Still another object of the present invention is to provide a clothes dryer that dries the clothes in a ulfy, unsnarled condition suitable for ironing.

Other and additional objects of the present invention are to provide an improved clothes dryer that does not discharge a heated, humid, or lint-laden air stream into the room; requires only readily available Water and electric services; is of small size and amenable to attractive cabinet design; and is so simple and automatic in operation that its operation can be mastered even by a casual user and yet is inherently safe.

The novel features which I believe to be characteristic of my invention are set forth with particularity in the appended claims. My invention itself, however, both as to its organization and method of operation, together with further objects and advantages thereof, will be best understood by reference to the following description taken in connection with the accompanying drawings in which:

Figure l is a broken away view in perspective of a complete domestic clothes dryer constructed in accordance with the principles of the present invention and with the cabinet in phantom;

Figure 2 is a front elevation view of the dryer of Figure l;

Figure 3 is a fragmentary enlarged cross-sectional view through axis 3 3, Figure 2;

Figure 4 is an enlarged cross-sectional view through axis 4 4, Figure 2;

Figure 5 is a cross-sectional view through axis 5 5, Figure 4;

Figure 6 is a fragmentary cross-sectional view through axis 6 6, Figure 4;

Figure 7 is a View of the dryer of Figure 1 taken from the rear and in perspective with the cabinet broken away to show more clearly the interior thereof;

Figure 8 is a cross-sectional view through axis 8 8, Figure 4;

Figure 9 is a cross-sectional view along axis 9 9, Figure 4;

Figure l0 is a fragmentary cross-sectional view along axis lll-10, Figure 8;

Figure l1 is a schematic circuit diagram of the electrical energizing circuit for the dryer;

Figure l2 is a broken away view in perspective of an alternative embodiment of the present invention; and,

Figure 13 is a cross-sectional view through axis 13 13, Figure l2.

Referring now to Figure l, the dryer comprises a horizontal tumbling drum 20 in which the clothes C are disposed for drying, the drum being mounted in a suitable cabinet K, Figure 2. Drying air is caused to flow longitudinally of the drum 20 from back to front as shown by the arrows A1. Upon travelling through the drum, the drying air evaporates and takes up moisture from the clothes C and then travels upwardly through the open end of the drum 2l) to the duct 22, as indicated by the arrows A2. The air is drawn through duct 22 (as well as the remaining portions of the closed air circulation path) by the aspirator jet 24 which is fed with cool water under pressure and is located at the .junction of ducts 22 and 26. At this time the air is cooled to a relatively low temperature and most of the evaporated moisture condenses out to join the droplets of water travelling through the duct 26.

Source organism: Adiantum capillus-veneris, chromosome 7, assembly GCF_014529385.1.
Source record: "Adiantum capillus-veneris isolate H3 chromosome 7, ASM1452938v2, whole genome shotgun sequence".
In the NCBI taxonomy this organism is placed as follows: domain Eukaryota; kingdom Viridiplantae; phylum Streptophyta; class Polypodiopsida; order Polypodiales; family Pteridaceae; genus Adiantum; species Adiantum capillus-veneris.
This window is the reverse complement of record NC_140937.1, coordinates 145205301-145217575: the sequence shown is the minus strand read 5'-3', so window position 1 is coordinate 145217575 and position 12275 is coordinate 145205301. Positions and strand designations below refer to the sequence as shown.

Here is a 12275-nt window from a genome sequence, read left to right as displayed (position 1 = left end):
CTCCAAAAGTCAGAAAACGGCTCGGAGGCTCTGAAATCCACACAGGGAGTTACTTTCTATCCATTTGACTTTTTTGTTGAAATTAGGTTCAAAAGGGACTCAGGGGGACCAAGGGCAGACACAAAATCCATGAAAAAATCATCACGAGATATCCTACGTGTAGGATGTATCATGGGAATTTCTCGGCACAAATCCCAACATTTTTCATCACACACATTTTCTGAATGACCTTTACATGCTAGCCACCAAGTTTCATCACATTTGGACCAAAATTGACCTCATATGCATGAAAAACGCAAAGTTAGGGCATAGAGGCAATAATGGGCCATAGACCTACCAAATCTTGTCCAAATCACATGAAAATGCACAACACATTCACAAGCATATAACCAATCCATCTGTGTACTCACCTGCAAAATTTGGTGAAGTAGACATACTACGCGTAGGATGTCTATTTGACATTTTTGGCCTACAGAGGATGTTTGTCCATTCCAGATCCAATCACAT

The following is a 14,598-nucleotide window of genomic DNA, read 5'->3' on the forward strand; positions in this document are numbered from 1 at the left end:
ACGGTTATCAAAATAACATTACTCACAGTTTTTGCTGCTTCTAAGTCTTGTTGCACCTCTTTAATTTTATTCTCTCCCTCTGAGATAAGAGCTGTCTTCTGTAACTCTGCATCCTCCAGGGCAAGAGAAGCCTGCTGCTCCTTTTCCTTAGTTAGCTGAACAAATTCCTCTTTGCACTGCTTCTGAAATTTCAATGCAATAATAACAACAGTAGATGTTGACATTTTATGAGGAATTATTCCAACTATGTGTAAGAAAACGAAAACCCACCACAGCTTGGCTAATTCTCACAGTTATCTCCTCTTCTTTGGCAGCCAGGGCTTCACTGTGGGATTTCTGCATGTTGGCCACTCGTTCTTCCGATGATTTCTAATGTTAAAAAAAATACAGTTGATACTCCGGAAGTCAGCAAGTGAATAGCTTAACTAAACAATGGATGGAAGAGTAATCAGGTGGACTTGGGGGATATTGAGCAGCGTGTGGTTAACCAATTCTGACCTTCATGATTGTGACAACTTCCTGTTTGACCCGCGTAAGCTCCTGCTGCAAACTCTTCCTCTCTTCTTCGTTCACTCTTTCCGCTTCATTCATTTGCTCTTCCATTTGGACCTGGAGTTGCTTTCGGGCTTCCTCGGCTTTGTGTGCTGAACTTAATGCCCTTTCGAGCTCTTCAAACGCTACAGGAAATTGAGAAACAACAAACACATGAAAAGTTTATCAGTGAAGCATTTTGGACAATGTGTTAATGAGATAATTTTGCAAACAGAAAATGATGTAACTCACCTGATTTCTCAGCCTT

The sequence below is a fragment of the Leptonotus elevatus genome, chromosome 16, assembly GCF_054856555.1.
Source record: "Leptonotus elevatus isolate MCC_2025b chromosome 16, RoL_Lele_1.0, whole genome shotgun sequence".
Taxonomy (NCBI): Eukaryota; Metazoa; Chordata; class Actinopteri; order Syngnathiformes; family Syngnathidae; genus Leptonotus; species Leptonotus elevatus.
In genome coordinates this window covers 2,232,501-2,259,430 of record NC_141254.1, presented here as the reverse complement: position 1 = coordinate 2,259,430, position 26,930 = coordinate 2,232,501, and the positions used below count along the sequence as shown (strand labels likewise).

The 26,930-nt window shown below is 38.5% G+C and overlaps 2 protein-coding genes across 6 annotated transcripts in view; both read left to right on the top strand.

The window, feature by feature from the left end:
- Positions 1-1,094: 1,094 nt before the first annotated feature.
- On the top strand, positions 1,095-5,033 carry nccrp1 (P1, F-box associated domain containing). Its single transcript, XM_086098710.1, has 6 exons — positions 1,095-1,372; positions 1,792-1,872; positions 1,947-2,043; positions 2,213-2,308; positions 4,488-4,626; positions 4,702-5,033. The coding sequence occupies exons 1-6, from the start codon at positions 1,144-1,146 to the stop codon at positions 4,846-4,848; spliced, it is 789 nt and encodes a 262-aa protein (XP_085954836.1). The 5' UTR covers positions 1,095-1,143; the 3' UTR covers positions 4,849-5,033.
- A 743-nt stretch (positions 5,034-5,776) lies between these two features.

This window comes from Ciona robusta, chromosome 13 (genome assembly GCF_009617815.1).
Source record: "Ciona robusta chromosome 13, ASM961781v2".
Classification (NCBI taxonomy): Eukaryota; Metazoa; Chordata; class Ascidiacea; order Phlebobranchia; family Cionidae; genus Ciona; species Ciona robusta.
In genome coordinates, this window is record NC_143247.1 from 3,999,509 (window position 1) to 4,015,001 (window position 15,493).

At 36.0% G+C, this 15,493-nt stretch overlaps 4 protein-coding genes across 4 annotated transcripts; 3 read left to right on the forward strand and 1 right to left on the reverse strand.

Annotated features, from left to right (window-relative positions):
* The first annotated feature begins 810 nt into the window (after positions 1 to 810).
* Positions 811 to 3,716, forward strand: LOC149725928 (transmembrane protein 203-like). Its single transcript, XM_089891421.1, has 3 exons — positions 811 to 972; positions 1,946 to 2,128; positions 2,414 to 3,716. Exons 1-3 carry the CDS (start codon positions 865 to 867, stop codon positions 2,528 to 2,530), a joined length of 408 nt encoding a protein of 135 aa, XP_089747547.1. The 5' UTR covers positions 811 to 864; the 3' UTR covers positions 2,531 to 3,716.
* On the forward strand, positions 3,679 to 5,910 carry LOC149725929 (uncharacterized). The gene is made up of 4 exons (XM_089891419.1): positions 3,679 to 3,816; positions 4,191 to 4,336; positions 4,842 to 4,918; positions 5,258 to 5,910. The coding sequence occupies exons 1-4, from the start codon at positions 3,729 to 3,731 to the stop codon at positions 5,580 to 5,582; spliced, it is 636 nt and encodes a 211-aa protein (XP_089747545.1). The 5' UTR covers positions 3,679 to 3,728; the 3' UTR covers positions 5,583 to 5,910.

After travelling through the duct 26, the dropletladen air enters the separating unit 28 which, as described in detail hereafter, removes the droplets from the air stream to produce at As an air stream of cool air without condensed moisture.

The air stream A3 travels into the rear disk-shaped air header 74 which has an array of fan-shaped openings 74a over its upper half. An electric heating element 78 covers each of these openings as shown so that as the air passes from the header 74 to the interior of the tumbling drum 20 as shown by arrows A4, the air is heated to a relatively low relative humidity to form an effective drying medium to take up moisture readily as it travels through the drum.

The construction of drum 20 is shown in Figures l, 4, and 9. As shown, the drum is dened in its interior by a relatively thin, impervious, metal jacket formed by ends disks 36 and 36a and by the intermediate cylinder portion 3S. The disk portion 36a is secured by welding or other suitable means to the arms 4Q, Figures 4 and 5, which come together at hub portion 40a to dene a spider. The hub 46a is joined to the shalt 42 which, as shown in Figure 4, extends backwardly from the rear of the drurn. As shown in Figure 4, the front end disk 36 extends forwardly at its inner periphery to form the sleeve 44 which in turn extends inwardly at 46 to mate with the outwardly ared end portion 48a of the access tube or sleeve 48.